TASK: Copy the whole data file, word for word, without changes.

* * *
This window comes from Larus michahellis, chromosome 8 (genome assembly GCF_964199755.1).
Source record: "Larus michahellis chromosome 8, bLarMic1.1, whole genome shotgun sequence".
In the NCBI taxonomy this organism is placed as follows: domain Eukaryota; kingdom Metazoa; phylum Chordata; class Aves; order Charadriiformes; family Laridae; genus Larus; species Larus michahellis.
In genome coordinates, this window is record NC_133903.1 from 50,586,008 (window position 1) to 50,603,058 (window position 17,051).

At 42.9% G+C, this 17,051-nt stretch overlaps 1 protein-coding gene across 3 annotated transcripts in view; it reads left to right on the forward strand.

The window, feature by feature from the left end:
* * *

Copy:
This window comes from Larus michahellis, chromosome 8 (genome assembly GCF_964199755.1).
Source record: "Larus michahellis chromosome 8, bLarMic1.1, whole genome shotgun sequence".
In the NCBI taxonomy this organism is placed as follows: domain Eukaryota; kingdom Metazoa; phylum Chordata; class Aves; order Charadriiformes; family Laridae; genus Larus; species Larus michahellis.
In genome coordinates, this window is record NC_133903.1 from 50,586,008 (window position 1) to 50,603,058 (window position 17,051).

At 42.9% G+C, this 17,051-nt stretch overlaps 1 protein-coding gene across 3 annotated transcripts in view; it reads left to right on the forward strand.

The window, feature by feature from the left end: